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There is no such thing as a best international acting Oscar, but the choice for this year’s Academy Award for best international feature could be decided as a competition between the acting veterans (Javier Bardem, Noomi Rapace, Dan Stevens) and the newcomers (Italian first-timer Filippo Scotti, Kosovar breakthrough Yllka Gashi), whose performances are at the heart of the contenders for the 2022 awards.
Many of the more high-concept films in the running this year — including Julia Ducournau’s French horror-thriller Titane, the South Korea action-adventure Escape From Mogadishu and the Hungarian period horror movie Post Mortem — didn’t make the international feature shortlist, leaving a group of 15 that are less defined by the theme or genre of their stories than by the actors who bring them to life.
The survivors include several standout performances from established talents, with name recognition highest for Spaniard and Oscar winner Bardem, who gives a slickly entertaining turn in Fernando León de Aranoa’s dark workplace dramedy The Good Boss as a charming, if ethically dubious, head of a family-owned factory who crosses every sort of boundary in the name of business. Swedish star Rapace, who has made a career out of playing badasses since her international breakthrough in The Girl With the Dragon Tattoo (2011), reinvents herself with a fragile and guarded performance in Icelandic entry Lamb, playing a sheep farmer scarred by trauma, whose life is transformed by a mysterious discovery, one that will ultimately destroy her and her husband.
German Franz Rogowski and Iranian Amir Jadidi are not familiar faces in Hollywood, but their recent work — Rogowski as a gay German man repeatedly arrested for violating “deviancy laws” in the decades after World War II in Sebastian Meise’s Austrian prison drama Great Freedom, and Jadidi as a divorced father struggling to get out of debt in A Hero, from Asghar Farhadi — should raise their stock among Oscar voters.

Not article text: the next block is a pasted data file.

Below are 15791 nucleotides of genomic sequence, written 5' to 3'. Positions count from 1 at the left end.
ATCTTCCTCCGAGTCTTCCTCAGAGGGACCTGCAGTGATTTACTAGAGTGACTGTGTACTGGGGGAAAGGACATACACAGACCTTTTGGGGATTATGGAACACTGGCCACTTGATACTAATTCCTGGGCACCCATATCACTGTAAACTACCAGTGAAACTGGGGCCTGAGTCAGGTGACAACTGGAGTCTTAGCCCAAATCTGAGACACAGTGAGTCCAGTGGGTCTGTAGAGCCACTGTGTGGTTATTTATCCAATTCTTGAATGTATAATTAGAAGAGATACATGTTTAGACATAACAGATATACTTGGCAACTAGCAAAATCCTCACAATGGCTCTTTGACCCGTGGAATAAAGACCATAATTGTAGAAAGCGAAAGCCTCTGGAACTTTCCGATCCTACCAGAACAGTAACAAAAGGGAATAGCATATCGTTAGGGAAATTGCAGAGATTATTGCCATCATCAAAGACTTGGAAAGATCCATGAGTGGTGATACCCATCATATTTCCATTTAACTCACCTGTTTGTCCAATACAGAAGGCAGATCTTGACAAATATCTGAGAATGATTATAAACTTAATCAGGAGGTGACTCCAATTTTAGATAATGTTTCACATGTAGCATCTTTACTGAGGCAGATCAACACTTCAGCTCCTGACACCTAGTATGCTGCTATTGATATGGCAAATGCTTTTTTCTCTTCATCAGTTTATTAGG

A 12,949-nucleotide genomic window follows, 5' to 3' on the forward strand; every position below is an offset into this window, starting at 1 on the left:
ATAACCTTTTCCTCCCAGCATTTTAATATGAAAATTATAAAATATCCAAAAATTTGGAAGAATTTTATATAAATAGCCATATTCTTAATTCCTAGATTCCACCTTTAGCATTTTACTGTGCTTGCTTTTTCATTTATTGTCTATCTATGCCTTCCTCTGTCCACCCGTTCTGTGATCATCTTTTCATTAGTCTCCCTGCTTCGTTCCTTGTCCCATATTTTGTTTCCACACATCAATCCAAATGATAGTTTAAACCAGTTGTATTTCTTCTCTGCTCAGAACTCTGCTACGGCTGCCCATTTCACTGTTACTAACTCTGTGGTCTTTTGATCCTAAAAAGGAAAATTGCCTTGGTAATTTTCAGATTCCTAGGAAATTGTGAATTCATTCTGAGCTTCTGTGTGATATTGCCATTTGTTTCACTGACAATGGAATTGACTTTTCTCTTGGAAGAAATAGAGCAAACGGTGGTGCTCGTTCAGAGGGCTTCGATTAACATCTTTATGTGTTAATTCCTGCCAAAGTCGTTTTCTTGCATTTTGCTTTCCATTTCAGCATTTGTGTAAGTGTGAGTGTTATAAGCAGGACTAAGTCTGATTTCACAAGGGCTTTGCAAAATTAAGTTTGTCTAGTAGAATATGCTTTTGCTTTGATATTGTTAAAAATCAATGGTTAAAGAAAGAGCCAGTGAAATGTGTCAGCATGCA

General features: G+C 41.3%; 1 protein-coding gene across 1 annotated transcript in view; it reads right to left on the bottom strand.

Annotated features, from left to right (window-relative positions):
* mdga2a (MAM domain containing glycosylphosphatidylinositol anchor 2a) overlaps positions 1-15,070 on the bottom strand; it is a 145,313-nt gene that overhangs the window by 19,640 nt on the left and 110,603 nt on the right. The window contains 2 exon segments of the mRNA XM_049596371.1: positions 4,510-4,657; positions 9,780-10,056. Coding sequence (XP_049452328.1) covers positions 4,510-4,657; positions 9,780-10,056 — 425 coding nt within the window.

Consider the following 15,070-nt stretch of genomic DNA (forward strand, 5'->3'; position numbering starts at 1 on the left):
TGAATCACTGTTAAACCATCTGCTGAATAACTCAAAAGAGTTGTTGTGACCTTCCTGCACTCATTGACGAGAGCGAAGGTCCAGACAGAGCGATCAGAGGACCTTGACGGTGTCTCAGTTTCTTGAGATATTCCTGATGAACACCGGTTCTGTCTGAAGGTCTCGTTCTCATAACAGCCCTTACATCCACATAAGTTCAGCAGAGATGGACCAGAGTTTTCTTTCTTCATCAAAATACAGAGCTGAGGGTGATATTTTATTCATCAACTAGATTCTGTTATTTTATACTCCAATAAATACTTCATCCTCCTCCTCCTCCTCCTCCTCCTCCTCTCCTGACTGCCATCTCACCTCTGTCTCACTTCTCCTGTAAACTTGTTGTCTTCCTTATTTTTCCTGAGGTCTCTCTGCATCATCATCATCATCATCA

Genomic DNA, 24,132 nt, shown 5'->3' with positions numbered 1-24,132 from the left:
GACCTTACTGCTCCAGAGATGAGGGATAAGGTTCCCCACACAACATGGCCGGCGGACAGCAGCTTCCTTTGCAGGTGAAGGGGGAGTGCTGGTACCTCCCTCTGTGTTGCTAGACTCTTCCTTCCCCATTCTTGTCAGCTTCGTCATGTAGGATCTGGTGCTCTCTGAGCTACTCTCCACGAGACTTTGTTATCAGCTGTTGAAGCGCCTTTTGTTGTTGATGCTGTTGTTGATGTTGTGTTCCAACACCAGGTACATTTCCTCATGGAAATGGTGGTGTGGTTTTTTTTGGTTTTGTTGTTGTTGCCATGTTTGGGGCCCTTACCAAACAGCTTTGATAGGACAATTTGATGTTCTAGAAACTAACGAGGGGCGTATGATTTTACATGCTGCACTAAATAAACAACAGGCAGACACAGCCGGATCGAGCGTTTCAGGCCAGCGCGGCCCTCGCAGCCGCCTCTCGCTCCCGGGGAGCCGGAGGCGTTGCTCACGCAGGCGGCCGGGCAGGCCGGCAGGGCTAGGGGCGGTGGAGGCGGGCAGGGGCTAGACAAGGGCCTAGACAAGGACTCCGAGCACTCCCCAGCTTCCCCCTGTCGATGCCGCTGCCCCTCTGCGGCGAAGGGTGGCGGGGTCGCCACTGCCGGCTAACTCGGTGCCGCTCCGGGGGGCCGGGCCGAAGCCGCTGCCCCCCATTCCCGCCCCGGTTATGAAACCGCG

But arguably the standout performances among this year’s international feature contenders come from the freshman crowd. Scotti holds his own against Italian acting legend Toni Servillo (The Great Beauty) as a fictionalized version of director Paolo Sorrentino in the filmmaker’s autobiographical The Hand of God. Gashi is riveting as the granite-faced war widow fighting to set up her business to provide for her children in Kosovo entry Hive. And Norwegian theater actress Renate Reinsve gives a star-making (and, at Cannes, an award-winning) performance in her first leading role in a feature, playing the charming and contradictory Julie in Joachim Trier’s romantic drama The Worst Person in the World. The youngest debut comes from Maya Vanderbeque, who plays 7-year-old Nora in Laura Wandel’s first feature, Playground, Belgium’s Oscar contender. Vanderbeque is dazzling as a first-grader who faces bullying and intimidation in the Darwinian world of the school playground.
Even Denmark’s Oscar entry, Jonas Poher Rasmussen’s animated documentary Flee, revolves around a core performance: that of the pseudonymously named interview subject Amin, who offers the sometimes harrowing testimony of his life story, which includes his flight as a child refugee from Afghanistan to Denmark and his coming out as a gay man.